Harvest of melons
Melons are harvested at a stage where the ripening process has started already. They should have a sufficiently high sugar content at harvest, as sugar will not increase after harvest. So they should not be harvested too early. However if you wait too long, they will get overripe before reaching the consumer. Determining the right harvest moment is therefore important for the eating quality and marketability of the melons. Good training, instruction and monitoring of individual pickers can ensure a good starting quality. Another important point of attention for the melon harvest is carefull handling.
Attention points for harvest of melons
Skin and flesh colour of melon are maturity indicators of melons. Photo by WUR
Harvest maturityTo provide sufficient shelf-life, melons are harvested at a partially mature stage. Total soluble solids is an important indicator of harvest maturity. For certain melon types (cantaloupe) the formation of the abscission layer between fruit and plant (also called 'slip') is an important indicator. At three quarter to full slip, the fruit can be easily separated from the stem with light pressure. Depending on cultivar, further maturity indicators are skin and flesh colour, skin feel, firmness, and netting structure on the skin.
A field with melons. Photo by WUR
Harvest frequencyThe harvesters only harvest the melons which have reached the appropriate maturity. The other melons are left for next harvest rounds through the field. Regular harvests are required to limit variability in individual fruit maturity. Melons are preferably harvested in the coolest part of the day (in the morning). In this way, the cooler fruit temperatures will facilitate fast cooling to the optimum temperature in the packhouse.
Melon harvested by hand in the field. Photo by WUR
Harvest methodMelons are harvested by hand. The exact harvest method can vary per variety. Some varieties (cantaloupes) can be removed from the plant by breaking at the abscission zone between fruit and plant ('slipping') without the use of any harvesting tool. Another method is to cut the melons (honeydew, watermelon) from the vine with a sharp knife or clipper. Because melons have a high weight, the skin is vulnerable for damage when the fruit is dropped.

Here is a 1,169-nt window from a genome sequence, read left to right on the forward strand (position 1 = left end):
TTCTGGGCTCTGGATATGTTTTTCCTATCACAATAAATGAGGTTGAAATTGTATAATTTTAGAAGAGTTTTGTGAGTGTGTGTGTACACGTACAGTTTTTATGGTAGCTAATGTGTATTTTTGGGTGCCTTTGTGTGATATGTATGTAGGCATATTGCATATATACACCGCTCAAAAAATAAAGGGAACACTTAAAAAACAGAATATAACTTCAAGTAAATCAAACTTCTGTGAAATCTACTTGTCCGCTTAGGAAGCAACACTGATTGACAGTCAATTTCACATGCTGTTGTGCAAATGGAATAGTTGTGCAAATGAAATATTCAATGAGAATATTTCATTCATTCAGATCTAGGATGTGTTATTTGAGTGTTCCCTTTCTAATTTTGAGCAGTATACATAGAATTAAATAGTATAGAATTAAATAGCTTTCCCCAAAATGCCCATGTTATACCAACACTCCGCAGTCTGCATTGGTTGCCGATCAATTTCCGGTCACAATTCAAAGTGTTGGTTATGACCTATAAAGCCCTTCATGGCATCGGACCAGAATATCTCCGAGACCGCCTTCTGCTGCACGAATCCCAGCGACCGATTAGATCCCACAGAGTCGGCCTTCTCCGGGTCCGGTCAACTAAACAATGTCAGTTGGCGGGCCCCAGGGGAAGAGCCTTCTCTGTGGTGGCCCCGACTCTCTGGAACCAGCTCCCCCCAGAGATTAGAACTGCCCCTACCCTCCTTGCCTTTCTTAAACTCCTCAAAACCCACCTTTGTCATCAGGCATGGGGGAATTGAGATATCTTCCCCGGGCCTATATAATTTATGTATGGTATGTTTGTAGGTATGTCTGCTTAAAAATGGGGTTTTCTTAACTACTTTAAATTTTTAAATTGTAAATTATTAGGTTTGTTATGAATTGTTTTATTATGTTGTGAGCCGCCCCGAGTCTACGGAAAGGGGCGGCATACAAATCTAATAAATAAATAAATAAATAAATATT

Harvested melons placed in bins in the field. Photo by WUR
Placing in binsCarefully place the melons in harvest bins. Field bins range from small portable bins to pallet-sized bins. Crates should not be overfilled: when stacking, the crates should not touch the fruit in the crate beneath. The field crates must stay in a shaded covered place until transport to prevent heating. After harvest, melons are moved to the packhouse for cooling and packing. Packing can also take place directly in the field, using harvesting rigs with conveyor belt and packing tables.
Diseased melon. Photo by Pawel Beres/Shutterstock.com
Diseased and damaged fruitDiseased or damaged fruit should not end up in the lots intended for high-end market segments. Melons that are suitable for export are at least firm, free from decay and free from damage such as cracks and bruises. A preliminary sorting in the field could be carried out by placing under-/overripe and damaged fruit in separate crates. Infected and discarded fruits should be removed from the field to reduce the infection of sound melons with postharvest pathogens.
For harvest of melons good, clean materials are needed. Photo by WUR
MaterialsThe availability of good, clean and sufficient materials will facilitate harvest and product quality will benefit. Ensure that harvesting materials are sanitised before use. When clippers are used, they should have sharp blades. Field crates should be clean, stackable and intact without sharp edges.